"In the misguided event position limits are mandated to the U.S. metals futures products, they should be applicable to the spot month only and not ... spread positions and only on an as-needed basis." (We reserve the right to manage the outer month prices.)

STEVE SHERROD, acting director of surveillance, CFTC

Citing an internal study of disaggregated commitment of traders data for COMEX, NYSE Liffe:

"In gold for all months combined and for a trader's net futures and delta-adjusted options combined position, 56 traders exceeded the position accountability levels on one or more days during the two-and-one-quarter-year sample period.

"The maximum number of traders holding positions in gold at or above the position accountability level on any one day was 26."

"Seventeen traders on average exceeded accountability levels for an average of 34 Tuesdays of the 115 Tuesdays in the sample period. The average position while over accountability levels was 20,233 contracts." (Ok we'll bite. What was the accountability level? What would happen if you set it higher to some percentage of the open interest? And what is special about a Tuesday? I'll gladly pay you Tuesday for some bullion today?)

MICHAEL MASTERS, Masters Capital Management

"Passive speculators are an invasive species that will continue to damage the markets until they are eradicated." (Who are these passive speculators, and why must we kill them? Are they getting in the way of the squid's beak?)

MARK EPSTEIN, individual trader

"If there weren't these big monster, guerrilla traders out there ... there would arrive a much more robust market-making community, the market will be much more effective in finding prices." (You say it brother.)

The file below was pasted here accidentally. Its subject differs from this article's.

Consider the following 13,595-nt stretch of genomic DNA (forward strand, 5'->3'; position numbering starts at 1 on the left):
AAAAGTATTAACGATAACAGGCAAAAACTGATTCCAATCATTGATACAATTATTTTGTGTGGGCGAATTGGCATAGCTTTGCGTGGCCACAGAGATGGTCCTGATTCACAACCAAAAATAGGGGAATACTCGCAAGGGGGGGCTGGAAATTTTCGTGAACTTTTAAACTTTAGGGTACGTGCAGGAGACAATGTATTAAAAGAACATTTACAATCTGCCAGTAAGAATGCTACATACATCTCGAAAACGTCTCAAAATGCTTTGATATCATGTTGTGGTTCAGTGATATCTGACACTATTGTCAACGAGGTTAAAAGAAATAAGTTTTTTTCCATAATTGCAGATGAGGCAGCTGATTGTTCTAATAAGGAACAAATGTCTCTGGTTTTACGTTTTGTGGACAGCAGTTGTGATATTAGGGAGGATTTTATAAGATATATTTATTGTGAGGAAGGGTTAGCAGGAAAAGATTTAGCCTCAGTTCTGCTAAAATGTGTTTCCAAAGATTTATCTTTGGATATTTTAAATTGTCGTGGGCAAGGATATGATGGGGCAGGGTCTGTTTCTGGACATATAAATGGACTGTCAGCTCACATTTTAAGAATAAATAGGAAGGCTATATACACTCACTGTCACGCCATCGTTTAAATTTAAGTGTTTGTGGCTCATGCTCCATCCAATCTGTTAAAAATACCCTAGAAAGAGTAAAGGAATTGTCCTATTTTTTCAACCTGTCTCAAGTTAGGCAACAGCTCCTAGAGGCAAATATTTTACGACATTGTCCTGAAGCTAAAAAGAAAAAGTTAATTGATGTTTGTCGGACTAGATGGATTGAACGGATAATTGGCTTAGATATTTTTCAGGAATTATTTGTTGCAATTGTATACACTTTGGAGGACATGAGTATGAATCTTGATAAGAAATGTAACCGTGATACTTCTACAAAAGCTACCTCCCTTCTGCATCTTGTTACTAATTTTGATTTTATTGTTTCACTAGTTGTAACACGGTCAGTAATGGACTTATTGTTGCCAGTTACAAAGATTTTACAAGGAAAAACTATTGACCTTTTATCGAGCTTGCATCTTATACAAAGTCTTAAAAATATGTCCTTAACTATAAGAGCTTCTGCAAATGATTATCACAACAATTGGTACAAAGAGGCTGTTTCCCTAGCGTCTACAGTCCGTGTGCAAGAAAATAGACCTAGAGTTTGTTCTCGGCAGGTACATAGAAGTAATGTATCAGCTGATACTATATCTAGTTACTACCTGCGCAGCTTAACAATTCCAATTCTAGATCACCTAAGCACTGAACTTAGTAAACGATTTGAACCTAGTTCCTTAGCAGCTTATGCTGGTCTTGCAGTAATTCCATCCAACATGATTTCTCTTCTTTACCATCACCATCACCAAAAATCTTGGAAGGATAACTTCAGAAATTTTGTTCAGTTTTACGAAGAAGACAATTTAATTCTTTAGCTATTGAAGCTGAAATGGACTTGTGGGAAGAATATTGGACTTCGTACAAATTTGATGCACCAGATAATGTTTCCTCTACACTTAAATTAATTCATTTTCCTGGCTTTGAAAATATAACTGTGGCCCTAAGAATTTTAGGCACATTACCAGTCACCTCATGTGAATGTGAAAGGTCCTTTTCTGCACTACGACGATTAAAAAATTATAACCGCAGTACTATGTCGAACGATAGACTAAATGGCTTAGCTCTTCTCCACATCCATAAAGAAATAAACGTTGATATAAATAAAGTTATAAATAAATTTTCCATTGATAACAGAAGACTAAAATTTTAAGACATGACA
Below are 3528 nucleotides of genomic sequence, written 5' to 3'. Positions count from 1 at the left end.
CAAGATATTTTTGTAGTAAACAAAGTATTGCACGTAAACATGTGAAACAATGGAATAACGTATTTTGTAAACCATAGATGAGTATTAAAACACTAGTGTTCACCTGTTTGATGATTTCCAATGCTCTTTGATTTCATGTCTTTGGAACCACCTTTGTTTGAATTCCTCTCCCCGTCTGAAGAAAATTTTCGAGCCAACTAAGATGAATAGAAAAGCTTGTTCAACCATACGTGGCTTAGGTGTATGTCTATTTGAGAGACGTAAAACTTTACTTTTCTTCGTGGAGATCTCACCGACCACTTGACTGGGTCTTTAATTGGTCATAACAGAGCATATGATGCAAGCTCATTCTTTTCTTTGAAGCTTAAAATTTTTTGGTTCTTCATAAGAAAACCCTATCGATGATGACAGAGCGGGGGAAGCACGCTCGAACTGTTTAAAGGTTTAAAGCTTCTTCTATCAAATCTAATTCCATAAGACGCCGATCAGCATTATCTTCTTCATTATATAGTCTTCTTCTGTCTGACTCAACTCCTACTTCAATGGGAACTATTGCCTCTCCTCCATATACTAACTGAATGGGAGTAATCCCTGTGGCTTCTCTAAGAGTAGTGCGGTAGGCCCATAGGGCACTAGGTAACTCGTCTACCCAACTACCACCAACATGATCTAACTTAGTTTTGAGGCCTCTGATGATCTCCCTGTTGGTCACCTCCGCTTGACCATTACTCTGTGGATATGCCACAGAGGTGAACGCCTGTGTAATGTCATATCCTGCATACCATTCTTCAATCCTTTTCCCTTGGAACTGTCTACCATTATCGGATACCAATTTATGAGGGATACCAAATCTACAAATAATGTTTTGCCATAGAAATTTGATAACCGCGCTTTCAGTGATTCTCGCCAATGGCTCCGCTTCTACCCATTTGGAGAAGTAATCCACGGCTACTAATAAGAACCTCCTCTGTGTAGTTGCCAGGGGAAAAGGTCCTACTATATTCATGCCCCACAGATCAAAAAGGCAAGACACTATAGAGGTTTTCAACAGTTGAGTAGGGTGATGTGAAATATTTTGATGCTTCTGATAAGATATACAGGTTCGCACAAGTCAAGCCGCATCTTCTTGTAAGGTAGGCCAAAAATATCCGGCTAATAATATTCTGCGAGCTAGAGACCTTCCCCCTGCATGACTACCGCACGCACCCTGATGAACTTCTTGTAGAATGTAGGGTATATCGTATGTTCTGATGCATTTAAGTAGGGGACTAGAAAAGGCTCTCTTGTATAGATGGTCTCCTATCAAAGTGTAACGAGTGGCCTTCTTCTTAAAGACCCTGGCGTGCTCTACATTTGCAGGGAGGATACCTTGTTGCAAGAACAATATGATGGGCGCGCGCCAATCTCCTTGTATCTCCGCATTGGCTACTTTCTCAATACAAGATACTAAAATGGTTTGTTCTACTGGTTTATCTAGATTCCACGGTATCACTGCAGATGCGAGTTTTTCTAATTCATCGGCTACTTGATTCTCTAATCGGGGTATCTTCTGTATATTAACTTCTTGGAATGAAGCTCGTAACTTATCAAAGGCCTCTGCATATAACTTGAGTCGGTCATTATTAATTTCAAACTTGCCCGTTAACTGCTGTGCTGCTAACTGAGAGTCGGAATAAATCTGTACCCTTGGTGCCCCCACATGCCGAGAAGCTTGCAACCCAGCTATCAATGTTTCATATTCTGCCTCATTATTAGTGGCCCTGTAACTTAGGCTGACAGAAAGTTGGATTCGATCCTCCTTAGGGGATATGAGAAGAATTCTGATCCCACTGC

BILL MURPHY, Chairman, Gold Anti-Trust Action Committee

"The gold cartel ... thumb their noses at you because in over a period of complaints in 18 months of the (CFTC's) silver market manipulation investigation nothing has been done to stop them." (Well said, except I don't think those were their noses they were sticking out at them. No noses could be that small and that ugly.)

(Reporting by Christopher Doering, Frank Tank, Tom Doggett; Editing by Roberta Rampton; Editing by Marguerita Choy and Jim Marshall)

This brings to mind the famous quote from Meister Eckhart, "The price of inaction is far greater than the cost of making a mistake.”

But it is a sad reality of modern management that you are never blamed for doing nothing, and too often richly rewarded, but you are never allowed to make a mistake.

When I was in corporate life, the 'big boss' told me "If you do ninety-nine things exceptionally right, but one thing wrong, we will only remember the one thing that you did wrong."

And then he had the nerve to ask the next week in a meeting, "How can we get our employees to take more risks?"

This is the point where Obama must again begin to lead, to change the culture in Washington. The regulatory process needs the stimulus of words of direction, the proper motivational incentives, and perhaps, backed occasionally by a size 11 shoe.